Joint Injection Basics

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The equine athlete commonly experiences joint disease due to traumatic injury or predictable wear-and-tear. To keep a competitive horse active, it is often necessary to offer therapeutic care in many forms. A very common approach is to inject an injured joint with anti-inflammatory medications.

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Because this is an invasive procedure that involves entering a joint with a needle, sterility is important to a successful outcome. Your veterinarian will prepare the injection site with a careful surgical scrub and will load sterile medications into sterile syringes. In many cases, the horse will be sedated so he isn’t inclined to move and disrupt the sterile field during the procedure.

The specific material injected into the joint depends on the horse’s particular ailment and how long the problem has been present. Typically, a joint is treated with an anti-inflammatory medication like a corticosteroid (triamcinolone or betamethasone), which lessens inflammation and associated pain. This is important because inflammation, particularly of the synovial membrane lining the joint, is accompanied by mediators that degrade cartilage if left unchecked. In some cases, polysulfated glycosaminoglycans (PSGAGs) are used instead of corticosteroids to achieve a similar objective.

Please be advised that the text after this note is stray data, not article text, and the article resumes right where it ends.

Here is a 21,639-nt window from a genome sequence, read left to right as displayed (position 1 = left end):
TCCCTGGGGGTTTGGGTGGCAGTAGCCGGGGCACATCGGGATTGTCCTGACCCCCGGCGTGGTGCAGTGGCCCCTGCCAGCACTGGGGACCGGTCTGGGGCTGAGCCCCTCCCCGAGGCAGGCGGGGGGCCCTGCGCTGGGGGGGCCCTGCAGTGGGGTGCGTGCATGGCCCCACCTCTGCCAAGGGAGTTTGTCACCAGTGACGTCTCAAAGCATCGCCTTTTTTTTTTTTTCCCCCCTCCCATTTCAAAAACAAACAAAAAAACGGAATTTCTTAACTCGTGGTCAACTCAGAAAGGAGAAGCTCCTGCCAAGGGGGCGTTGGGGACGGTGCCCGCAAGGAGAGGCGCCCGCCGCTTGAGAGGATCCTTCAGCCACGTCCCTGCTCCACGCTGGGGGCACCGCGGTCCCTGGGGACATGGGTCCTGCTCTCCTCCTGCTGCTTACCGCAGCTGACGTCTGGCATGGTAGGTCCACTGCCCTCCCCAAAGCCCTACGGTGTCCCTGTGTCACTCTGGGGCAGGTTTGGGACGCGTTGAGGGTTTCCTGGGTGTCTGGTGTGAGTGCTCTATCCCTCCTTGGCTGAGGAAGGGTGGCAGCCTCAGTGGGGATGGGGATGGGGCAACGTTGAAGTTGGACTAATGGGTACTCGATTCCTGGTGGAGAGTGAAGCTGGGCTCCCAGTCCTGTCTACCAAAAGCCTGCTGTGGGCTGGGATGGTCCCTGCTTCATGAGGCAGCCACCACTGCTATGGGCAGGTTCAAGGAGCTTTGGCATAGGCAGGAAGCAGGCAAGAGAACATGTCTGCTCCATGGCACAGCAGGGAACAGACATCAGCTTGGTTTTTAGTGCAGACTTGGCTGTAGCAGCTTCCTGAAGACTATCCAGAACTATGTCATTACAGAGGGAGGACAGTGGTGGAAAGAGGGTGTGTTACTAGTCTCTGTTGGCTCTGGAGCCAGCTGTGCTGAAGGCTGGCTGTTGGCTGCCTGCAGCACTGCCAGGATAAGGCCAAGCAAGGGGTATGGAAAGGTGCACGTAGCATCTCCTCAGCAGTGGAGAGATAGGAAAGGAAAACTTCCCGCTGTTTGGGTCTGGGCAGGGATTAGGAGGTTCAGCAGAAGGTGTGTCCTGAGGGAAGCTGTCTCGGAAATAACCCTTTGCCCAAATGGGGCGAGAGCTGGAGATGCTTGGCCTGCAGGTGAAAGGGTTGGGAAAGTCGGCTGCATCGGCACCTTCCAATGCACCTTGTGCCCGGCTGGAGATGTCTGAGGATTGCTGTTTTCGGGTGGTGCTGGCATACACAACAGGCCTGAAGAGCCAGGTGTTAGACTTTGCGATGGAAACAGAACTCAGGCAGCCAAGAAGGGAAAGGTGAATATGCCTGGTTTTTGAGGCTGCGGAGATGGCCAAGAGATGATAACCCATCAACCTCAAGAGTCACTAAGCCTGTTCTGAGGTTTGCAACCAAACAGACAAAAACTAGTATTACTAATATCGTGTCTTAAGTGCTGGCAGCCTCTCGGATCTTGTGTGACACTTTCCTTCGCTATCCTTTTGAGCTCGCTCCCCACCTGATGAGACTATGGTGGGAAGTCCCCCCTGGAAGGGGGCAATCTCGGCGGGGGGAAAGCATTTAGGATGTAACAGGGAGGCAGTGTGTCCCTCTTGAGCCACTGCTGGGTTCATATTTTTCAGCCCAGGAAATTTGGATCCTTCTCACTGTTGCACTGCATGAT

In addition, it is common practice to combine hyaluronic acid (HA) with the steroid to provide additional anti-inflammatory effects and to stimulate normal lubricating properties within the joint. And, often a very small dose of antibiotic is injected along with these medications to minimize the risk of infection.

Biologic therapies--IRAP (interleukin-1 receptor antagonist protein), PRP (platelet-rich plasma)--are also being implemented to manage chronic osteoarthritis by targeting specific inflammatory mediators.

Following a joint injection, the horse may be turned out, but it is usually restricted from forced exercise for a few days before being returned to riding pursuits.